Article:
Ask a dozen shipbrokers for their opinion on the position of present market cycle and you will usually get twelve different answers. Sometimes these opinions will be wildly different and at other times they might be reasonably consensual. Almost everyone agrees though that over the last twenty years the difference between the peaks and troughs in the tug and OSV markets has been quite extraordinary.
The volatility between the exuberance of the market boom and the depth of the downturn has been such that it hasn’t been easy for anyone to formulate a view of market direction with any confidence. But for some months now there has been a cautious consensus by analysts and brokers that the market has finally found the bottom. If the consensus is correct then perhaps Owners will at last see a return on their investments with some stability in the balance between tonnage, income and debt.
During the last year we have seen the OSV markets showing positive signs of growth with a gradual increase in investments by the oil and gas majors and the resumption of drilling campaigns. Fearnley Offshore Supply recently reported that the Gulf of Mexico has seen an increase of 40% in rig activity over the last twelve months and there are similar signs of improvement elsewhere as well. Major OSV operators such as Tidewater and Bourbon are more optimistic on utilisation than they have been for some time.
The challenges though haven’t disappeared and while scrapping has been more active, the OSV market is still tonnage heavy which continues to have a dampening effect on rates and employment potential. The ‘stacked’ fleet remains a problem with well over 1000 vessels laid up worldwide and many owners maintain the hope that the market will recover to the extent that it becomes feasible to reactivate them. Unfortunately, the longer a vessel spends in lay-up the more expensive and time consuming it is to bring it back into service. A lot of laid up vessels should have been scrapped long ago and far more scrapping is required if the market improvement is to continue.
There has been a good level of transactions in the sale and purchase of ‘operational’ second-hand vessels and attractively priced new vessels lying idle in the builder’s yard. This activity is mainly coming from bargain hunters who see the current price levels as too good an opportunity to miss and others who are seizing the opportunity to expand their fleet while averaging down their overall capital costs. A few quality ‘bargains’ remain but it is clear that Buyers will have to move quickly as those vessels are rapidly being sold or employed. And even with subdued newbuilding prices, construction activity in the OSV market remains minimal so further along the cycle these ‘low priced’ speculative new and relatively modern second-hand boats should prove to be good investments.
The harbour tug sector is also seeing some green shoots in terms of new projects and new ports. But there are many challenges here as well such as; steadily increasing costs set against excessive competition; consolidation in the customer base; aggressively low rate expectations and the need to invest in modern, more powerful eco-friendly tonnage all means that the industry is faced with an uphill task. These challenges are part of the rationale behind some of the recent consolidations in the tug market such as that between Kotug Smit and Boluda. But keeping a large tug fleet up to date and competitive requires a constant need for newbuilding tugs so some companies will have a continuous fleet replacement programme. To reach the specification they require would suggest they are more likely to buy newbuilds in preference to second-hand tugs and this demand keeps many tug builders busy. Fortuitously for these owners, the ‘bottom’ quadrant of the current commercial cycle means that newbuild costs are relatively cheap in comparison to the last decade. It is therefore a good time for Owners to place orders before prices rise as equipment and labour costs increase.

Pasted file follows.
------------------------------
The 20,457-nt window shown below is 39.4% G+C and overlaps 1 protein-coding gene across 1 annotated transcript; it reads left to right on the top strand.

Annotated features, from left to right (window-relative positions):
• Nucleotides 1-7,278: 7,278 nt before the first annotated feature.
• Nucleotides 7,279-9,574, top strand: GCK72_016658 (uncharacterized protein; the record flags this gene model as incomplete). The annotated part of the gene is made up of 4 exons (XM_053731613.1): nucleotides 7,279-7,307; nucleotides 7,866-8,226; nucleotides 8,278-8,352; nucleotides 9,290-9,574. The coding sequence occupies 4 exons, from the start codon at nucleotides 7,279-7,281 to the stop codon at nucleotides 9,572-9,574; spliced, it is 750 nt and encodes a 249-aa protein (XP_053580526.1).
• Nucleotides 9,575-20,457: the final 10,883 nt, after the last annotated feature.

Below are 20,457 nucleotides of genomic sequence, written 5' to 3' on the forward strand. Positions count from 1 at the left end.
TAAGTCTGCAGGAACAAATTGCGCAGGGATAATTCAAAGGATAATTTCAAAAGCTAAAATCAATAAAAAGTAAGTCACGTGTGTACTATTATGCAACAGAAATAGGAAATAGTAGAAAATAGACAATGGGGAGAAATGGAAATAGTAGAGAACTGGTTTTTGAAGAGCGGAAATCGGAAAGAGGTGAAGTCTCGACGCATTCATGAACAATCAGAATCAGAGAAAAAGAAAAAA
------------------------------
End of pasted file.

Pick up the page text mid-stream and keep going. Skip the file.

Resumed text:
There are many minor ports where it makes no commercial sense for the large towage companies to operate so small operators are able to compete effectively. It is these Owners who tend to be the engine of the second-hand tug market. Well maintained, fully classed second-hand tugboats at reasonable prices are especially popular and they will certainly command a better price than one that has been poorly looked after. Older, obsolete, neglected and out of class tugs are a problem to dispose of and there is no easy way to retire them. The limited lightweight of these vessels means there is very little scrap value and so are more likely to cost the owner money to dispose of them. As the tug fleet grows this is a challenge that will become ever more problematic.
So, assuming the consensus is correct and that we are at the bottom of the cycle then the next move in the normal course of events must surely be upwards. If this is the case, then we are heading into what is probably the most exciting time of any cycle. With a fair wind this should lead us to a more stable market with sustainable rates, giving Shipowners the ability to turn a profit. However, experience shows that this is also the time that we see an acceleration in costs so there are dangers lurking too. In all excitement then of what potentially lies ahead, we must hope that the markets don’t get carried away and return to the extraordinary frenzied levels of activity and exuberant speculation that caused the recent crash.
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